Banned Books Week, held every year during the last week of September, is dedicated to raising awareness about the benefits of free access, as well as the harms of censorship. The efforts of teachers, librarians, booksellers, and communities have all come together each year to help prevent bannings, no matter what the material. The cornerstone of BBW is the freedom to express and allow access to ideas (especially ideas in print), no matter how "unorthodox" or "unpopular" those ideas are.
From ALA's web site:
Over the past eight years, American libraries were faced with 3,736 challenges.
- 1,225 challenges due to “sexually explicit” material;
- 1,008 challenges due to “offensive language”;
- 720 challenges due to material deemed “unsuited to age group”;
- 458 challenges due to “violence”
- 269 challenges due to “homosexuality”; and
Further, 103 materials were challenged because they were “anti-family,” and an additional 233 were challenged because of their “religious viewpoints.”
1,176 of these challenges (approximately 31%) were in classrooms; 37% were in school libraries; 24% (or 909) took place in public libraries. There were less than 75 challenges to college classes; and only 36 to academic libraries. There are isolated cases of challenges to materials made available in or by prisons, special libraries, community groups, and student groups. The majority of challenges were initiated by parents (almost exactly 51%), while patrons and administrators followed behind (10% and 8% respectively).
I just can't fathom any reason why anyone would go to such lengths to keep books away from the public. The public. People they don't know. My mom wouldn't let me read books with boys and girls on the cover when I was a kid (this amounted to at least half of The Babysitters Club series), but she never told other people's children what was or wasn't good for them. She never once, in front of us, told our teachers how to do their jobs (granted, I guess we were enrolled in Catholic school for the majority of our lives -- essentially, an extenion of our home belief system). Still, she knew she couldn't control every aspect of our lives. I think she definitely wanted to know, and had a right to know, what we were being taught in school, but she knew it wasn't ultimately up to her to decide what information came to us and what was rejected. Instead, it was her role to teach us how to deal with our own perception of that information, and to help us understand our choices. This is not to say she didn't try her darnedest to instill her own values in us. She fought us pretty hard on a lot of things. But she was always so proud of me for loving books, and loving to read, loving to learn, loving to weigh different ideas. She was confident enough in her parenting that she trusted me to make the right decision about my beliefs. She had to be. And she loved books. She wanted my brother and me to become our own person, and she knew that what we read wasn't going to be the one deciding factor in how we turned out.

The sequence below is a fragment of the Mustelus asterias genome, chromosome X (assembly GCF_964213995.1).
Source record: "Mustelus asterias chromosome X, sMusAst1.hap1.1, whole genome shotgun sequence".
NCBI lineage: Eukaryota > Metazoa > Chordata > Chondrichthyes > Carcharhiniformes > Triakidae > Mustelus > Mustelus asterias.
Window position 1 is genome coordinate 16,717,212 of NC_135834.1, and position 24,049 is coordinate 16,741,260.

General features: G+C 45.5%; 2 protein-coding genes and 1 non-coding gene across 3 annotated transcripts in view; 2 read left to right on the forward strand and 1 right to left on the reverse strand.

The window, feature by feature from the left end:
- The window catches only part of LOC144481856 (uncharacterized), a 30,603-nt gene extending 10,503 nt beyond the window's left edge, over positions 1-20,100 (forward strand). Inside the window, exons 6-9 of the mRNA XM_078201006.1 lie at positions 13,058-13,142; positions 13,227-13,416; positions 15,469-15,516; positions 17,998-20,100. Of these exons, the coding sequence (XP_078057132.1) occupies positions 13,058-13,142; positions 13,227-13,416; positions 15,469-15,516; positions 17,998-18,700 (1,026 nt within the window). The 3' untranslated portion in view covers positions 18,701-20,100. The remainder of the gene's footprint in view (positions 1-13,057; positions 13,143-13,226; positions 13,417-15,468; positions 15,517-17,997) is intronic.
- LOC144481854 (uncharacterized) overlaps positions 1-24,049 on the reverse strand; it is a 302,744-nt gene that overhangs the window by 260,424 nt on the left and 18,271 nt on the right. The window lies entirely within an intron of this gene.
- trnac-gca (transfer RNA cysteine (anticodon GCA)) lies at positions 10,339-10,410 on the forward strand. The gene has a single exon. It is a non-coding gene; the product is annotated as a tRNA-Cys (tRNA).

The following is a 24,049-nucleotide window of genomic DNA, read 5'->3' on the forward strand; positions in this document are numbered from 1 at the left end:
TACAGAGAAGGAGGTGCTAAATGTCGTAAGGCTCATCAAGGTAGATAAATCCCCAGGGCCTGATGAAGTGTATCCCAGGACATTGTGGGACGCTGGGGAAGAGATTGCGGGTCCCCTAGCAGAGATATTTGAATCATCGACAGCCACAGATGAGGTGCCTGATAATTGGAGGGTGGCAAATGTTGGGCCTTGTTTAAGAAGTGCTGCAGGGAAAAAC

In fact, I think I turned out pretty good. And I read all the smut I can get my hands on. Like Harry Potter. Loved me some Harry Potter. Or The Golden Compass. Because I always look to the fantasy genre as a solid substitute for church. Or Roll of Thunder, Hear My Cry. Because I learn some good words in books, and once I learn a word, there's no stopping my mouth from repeating it. Or Captain Underpants. ...Really? Captain Underpants??? COME ON.
For more information on Banned Books Week, including events, please visit www.bannedbooksweek.org, or contact the ALA Office for Intellectual Freedom at 1-800-545-2433, ext. 4220, or email@example.com.
(Upon reviewing the most recent lists, I've decided I absolutely HAVE TO HAVE this challenged book. Same-sex guinea pigs? It's like a dream come true! Read the Douglas County, Colorado library director's response here.)